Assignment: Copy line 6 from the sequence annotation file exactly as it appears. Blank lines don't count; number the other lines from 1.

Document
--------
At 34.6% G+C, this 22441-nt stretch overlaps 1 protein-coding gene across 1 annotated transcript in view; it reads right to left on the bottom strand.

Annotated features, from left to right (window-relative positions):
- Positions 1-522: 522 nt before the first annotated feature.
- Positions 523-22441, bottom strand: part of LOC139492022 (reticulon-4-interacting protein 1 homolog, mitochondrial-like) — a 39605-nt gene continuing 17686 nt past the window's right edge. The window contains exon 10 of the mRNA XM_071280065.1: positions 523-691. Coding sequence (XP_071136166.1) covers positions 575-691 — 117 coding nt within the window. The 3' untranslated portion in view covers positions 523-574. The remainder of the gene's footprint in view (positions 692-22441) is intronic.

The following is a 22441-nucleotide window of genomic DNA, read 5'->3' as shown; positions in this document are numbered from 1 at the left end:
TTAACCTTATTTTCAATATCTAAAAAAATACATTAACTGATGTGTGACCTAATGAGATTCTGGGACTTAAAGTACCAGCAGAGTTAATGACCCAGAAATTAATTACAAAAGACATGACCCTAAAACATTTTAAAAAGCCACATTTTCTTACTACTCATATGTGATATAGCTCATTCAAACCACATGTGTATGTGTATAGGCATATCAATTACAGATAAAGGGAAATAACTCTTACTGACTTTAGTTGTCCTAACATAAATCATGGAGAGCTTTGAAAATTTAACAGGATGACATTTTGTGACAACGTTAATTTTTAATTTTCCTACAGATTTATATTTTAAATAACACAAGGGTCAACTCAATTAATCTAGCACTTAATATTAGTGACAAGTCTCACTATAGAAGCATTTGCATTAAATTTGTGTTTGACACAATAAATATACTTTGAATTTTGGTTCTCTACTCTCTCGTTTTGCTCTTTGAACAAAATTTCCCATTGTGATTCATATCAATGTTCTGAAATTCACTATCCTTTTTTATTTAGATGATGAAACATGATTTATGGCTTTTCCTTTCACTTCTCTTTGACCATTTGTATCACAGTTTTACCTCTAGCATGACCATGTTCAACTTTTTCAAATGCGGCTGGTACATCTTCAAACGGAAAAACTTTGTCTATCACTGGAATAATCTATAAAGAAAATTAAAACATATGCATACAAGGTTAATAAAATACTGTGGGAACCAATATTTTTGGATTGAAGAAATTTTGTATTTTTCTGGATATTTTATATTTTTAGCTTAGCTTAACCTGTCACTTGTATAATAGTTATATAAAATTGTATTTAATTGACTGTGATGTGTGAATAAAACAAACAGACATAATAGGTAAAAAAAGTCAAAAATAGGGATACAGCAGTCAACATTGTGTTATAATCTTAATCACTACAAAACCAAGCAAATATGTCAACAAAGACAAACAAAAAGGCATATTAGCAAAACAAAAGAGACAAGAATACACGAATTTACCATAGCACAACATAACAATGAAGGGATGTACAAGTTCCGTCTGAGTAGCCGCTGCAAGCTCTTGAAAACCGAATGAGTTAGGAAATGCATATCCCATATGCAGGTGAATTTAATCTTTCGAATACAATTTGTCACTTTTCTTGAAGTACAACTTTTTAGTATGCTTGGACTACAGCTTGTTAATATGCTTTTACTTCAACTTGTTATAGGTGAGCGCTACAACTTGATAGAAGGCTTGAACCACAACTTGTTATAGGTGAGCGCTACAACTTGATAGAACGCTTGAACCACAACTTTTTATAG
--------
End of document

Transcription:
TTAACCTTATTTTCAATATCTAAAAAAATACATTAACTGATGTGTGACCTAATGAGATTCTGGGACTTAAAGTACCAGCAGAGTTAATGACCCAGAAATTAATTACAAAAGACATGACCCTAAAACATTTTAAAAAGCCACATTTTCTTACTACTCATATGTGATATAGCTCATTCAAACCACATGTGTATGTGTATAGGCATATCAATTACAGATAAAGGGAAATAACTCTTACTGACTTTAGTTGTCCTAACATAAATCATGGAGAGCTTTGAAAATTTAACAGGATGACATTTTGTGACAACGTTAATTTTTAATTTTCCTACAGATTTATATTTTAAATAACACAAGGGTCAACTCAATTAATCTAGCACTTAATATTAGTGACAAGTCTCACTATAGAAGCATTTGCATTAAATTTGTGTTTGACACAATAAATATACTTTGAATTTTGGTTCTCTACTCTCTCGTTTTGCTCTTTGAACAAAATTTCCCATTGTGATTCATATCAATGTTCTGAAATTCACTATCCTTTTTTATTTAGATGATGAAACATGATTTATGGCTTTTCCTTTCACTTCTCTTTGACCATTTGTATCACAGTTTTACCTCTAGCATGACCATGTTCAACTTTTTCAAATGCGGCTGGTACATCTTCAAACGGAAAAACTTTGTCTATCACTGGAATAATCTATAAAGAAAATTAAAACATATGCATACAAGGTTAATAAAATACTGTGGGAACCAATATTTTTGGATTGAAGAAATTTTGTATTTTTCTGGATATTTTATATTTTTAGCTTAGCTTAACCTGTCACTTGTATAATAGTTATATAAAATTGTATTTAATTGACTGTGATGTGTGAATAAAACAAACAGACATAATAGGTAAAAAAAGTCAAAAATAGGGATACAGCAGTCAACATTGTGTTATAATCTTAATCACTACAAAACCAAGCAAATATGTCAACAAAGACAAACAAAAAGGCATATTAGCAAAACAAAAGAGACAAGAATACACGAATTTACCATAGCACAACATAACAATGAAGGGATGTACAAGTTCCGTCTGAGTAGCCGCTGCAAGCTCTTGAAAACCGAATGAGTTAGGAAATGCATATCCCATATGCAGGTGAATTTAATCTTTCGAATACAATTTGTCACTTTTCTTGAAGTACAACTTTTTAGTATGCTTGGACTACAGCTTGTTAATATGCTTTTACTTCAACTTGTTATAGGTGAGCGCTACAACTTGATAGAAGGCTTGAACCACAACTTGTTATAGGTGAGCGCTACAACTTGATAGAACGCTTGAACCACAACTTTTTATAG